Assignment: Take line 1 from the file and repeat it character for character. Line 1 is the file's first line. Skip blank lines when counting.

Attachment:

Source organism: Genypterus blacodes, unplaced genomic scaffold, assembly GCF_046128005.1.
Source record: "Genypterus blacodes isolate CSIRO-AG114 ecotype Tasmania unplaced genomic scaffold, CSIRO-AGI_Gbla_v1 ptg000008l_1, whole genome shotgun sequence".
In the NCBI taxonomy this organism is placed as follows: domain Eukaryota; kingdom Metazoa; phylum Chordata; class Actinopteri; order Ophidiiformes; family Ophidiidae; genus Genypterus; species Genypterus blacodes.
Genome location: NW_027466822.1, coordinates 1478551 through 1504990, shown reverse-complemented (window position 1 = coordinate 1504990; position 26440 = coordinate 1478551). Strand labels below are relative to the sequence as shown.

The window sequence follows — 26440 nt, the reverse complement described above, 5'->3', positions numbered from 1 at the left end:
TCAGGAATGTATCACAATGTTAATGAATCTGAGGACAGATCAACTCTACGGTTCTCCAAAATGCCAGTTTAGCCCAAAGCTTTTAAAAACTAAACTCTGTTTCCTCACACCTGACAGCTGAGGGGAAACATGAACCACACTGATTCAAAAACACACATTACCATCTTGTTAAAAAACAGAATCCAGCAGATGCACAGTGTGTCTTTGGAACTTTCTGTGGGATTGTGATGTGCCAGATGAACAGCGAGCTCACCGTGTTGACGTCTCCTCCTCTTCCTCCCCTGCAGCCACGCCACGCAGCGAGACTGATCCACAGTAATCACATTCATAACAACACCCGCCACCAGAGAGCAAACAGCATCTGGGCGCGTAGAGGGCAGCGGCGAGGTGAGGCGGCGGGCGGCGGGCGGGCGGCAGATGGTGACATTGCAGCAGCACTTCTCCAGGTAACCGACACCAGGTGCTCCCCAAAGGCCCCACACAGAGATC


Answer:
Source organism: Genypterus blacodes, unplaced genomic scaffold, assembly GCF_046128005.1.